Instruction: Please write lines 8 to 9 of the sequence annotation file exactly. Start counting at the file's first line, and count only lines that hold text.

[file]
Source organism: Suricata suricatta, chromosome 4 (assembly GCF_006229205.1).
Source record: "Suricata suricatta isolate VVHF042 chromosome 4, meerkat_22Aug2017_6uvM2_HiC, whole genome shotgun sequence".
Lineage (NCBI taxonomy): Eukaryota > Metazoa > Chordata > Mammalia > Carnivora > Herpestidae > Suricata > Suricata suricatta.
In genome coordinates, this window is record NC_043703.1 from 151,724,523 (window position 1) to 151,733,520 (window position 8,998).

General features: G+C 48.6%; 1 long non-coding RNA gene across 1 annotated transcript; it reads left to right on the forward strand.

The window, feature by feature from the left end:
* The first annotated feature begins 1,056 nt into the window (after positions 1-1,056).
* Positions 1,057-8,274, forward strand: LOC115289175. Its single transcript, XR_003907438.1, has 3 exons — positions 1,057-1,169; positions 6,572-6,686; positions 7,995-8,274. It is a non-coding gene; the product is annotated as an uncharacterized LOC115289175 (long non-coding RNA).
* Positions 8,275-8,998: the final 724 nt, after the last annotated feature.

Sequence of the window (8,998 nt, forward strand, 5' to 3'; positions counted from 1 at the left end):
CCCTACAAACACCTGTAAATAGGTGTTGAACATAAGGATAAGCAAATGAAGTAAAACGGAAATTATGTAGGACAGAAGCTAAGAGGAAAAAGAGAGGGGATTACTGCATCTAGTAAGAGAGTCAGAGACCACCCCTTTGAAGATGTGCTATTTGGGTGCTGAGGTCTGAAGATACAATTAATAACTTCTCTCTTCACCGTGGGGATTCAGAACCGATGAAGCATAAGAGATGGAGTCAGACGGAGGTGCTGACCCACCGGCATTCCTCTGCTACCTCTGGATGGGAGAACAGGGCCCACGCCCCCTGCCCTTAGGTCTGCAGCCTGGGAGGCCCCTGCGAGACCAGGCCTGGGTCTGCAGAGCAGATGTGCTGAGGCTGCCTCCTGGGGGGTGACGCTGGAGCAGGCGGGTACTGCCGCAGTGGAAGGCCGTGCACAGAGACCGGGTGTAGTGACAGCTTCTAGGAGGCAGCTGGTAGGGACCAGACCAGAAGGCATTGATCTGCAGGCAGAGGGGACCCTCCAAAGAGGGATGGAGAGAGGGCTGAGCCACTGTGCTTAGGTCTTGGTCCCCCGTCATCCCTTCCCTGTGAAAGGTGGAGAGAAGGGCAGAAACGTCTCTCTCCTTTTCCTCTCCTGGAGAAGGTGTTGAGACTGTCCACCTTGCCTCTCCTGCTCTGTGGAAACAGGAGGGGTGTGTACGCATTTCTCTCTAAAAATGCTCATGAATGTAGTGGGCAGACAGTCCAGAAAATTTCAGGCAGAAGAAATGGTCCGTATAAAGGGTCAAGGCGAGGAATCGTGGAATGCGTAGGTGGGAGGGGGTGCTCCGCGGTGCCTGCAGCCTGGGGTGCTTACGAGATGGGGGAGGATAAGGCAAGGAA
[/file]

* Positions 1,057-8,274, forward strand: LOC115289175. Its single transcript, XR_003907438.1, has 3 exons — positions 1,057-1,169; positions 6,572-6,686; positions 7,995-8,274. It is a non-coding gene; the product is annotated as an uncharacterized LOC115289175 (long non-coding RNA).
* Positions 8,275-8,998: the final 724 nt, after the last annotated feature.